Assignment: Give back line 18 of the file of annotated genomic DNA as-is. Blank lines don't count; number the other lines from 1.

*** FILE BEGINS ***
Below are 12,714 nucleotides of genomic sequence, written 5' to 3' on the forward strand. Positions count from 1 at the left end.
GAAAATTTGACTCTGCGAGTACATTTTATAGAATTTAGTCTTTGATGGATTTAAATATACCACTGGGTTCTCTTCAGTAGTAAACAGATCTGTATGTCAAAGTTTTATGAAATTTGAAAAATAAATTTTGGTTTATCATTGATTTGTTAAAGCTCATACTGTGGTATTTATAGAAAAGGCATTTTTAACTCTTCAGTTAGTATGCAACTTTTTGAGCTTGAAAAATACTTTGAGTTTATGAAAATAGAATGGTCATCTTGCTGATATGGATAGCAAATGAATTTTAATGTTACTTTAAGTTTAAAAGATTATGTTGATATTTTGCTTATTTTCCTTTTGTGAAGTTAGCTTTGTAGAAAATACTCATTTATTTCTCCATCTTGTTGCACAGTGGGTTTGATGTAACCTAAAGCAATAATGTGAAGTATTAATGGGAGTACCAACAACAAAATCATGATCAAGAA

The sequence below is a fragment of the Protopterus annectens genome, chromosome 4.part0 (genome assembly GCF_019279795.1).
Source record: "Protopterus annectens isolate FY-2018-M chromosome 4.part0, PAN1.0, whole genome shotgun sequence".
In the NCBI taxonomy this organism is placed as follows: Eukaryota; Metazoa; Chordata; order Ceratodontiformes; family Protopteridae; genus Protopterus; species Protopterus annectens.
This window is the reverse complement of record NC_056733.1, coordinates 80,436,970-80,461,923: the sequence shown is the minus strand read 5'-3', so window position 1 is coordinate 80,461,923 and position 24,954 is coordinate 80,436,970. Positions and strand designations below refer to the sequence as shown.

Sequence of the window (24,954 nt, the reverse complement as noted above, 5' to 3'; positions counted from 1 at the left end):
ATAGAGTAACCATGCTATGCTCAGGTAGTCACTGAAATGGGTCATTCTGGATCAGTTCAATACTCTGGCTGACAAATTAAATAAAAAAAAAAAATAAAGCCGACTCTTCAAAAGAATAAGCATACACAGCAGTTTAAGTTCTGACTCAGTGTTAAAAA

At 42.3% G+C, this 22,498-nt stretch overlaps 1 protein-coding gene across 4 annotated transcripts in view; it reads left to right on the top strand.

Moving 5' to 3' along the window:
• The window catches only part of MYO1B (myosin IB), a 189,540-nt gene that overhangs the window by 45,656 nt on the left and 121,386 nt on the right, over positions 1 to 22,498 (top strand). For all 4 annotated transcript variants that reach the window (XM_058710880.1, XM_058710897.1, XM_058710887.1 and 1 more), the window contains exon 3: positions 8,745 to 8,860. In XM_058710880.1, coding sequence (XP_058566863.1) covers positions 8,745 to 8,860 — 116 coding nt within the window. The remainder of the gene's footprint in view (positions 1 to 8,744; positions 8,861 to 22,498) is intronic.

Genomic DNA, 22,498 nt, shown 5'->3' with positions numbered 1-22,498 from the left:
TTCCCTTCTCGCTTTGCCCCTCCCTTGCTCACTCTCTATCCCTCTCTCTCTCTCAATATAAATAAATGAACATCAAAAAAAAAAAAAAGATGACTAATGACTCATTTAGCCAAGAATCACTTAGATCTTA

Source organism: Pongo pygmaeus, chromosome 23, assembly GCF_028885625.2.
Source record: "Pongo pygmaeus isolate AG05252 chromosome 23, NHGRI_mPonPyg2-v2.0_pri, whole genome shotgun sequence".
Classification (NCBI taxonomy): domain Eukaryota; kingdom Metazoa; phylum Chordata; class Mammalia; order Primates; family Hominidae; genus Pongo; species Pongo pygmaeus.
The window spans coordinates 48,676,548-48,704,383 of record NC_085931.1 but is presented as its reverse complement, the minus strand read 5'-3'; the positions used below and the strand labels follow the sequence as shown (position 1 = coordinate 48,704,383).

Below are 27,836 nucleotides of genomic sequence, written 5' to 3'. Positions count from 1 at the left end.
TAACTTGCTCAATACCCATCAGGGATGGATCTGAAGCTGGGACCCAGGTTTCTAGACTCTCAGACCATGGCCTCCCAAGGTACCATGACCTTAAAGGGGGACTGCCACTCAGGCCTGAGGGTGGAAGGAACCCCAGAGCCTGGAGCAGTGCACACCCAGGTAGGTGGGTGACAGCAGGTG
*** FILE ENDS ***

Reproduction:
Below are 27,836 nucleotides of genomic sequence, written 5' to 3'. Positions count from 1 at the left end.